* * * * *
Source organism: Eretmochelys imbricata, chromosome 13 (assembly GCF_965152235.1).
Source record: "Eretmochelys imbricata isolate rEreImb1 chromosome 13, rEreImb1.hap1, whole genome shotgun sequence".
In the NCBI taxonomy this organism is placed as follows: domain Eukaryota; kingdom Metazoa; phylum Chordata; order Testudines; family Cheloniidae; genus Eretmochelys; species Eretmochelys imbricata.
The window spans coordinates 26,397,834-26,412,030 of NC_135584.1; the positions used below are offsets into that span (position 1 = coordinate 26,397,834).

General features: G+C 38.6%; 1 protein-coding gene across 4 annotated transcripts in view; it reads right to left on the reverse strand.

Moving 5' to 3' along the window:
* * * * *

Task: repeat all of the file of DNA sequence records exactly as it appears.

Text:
Source organism: Eretmochelys imbricata, chromosome 13 (assembly GCF_965152235.1).
Source record: "Eretmochelys imbricata isolate rEreImb1 chromosome 13, rEreImb1.hap1, whole genome shotgun sequence".
In the NCBI taxonomy this organism is placed as follows: domain Eukaryota; kingdom Metazoa; phylum Chordata; order Testudines; family Cheloniidae; genus Eretmochelys; species Eretmochelys imbricata.
The window spans coordinates 26,397,834-26,412,030 of NC_135584.1; the positions used below are offsets into that span (position 1 = coordinate 26,397,834).

General features: G+C 38.6%; 1 protein-coding gene across 4 annotated transcripts in view; it reads right to left on the reverse strand.

Moving 5' to 3' along the window: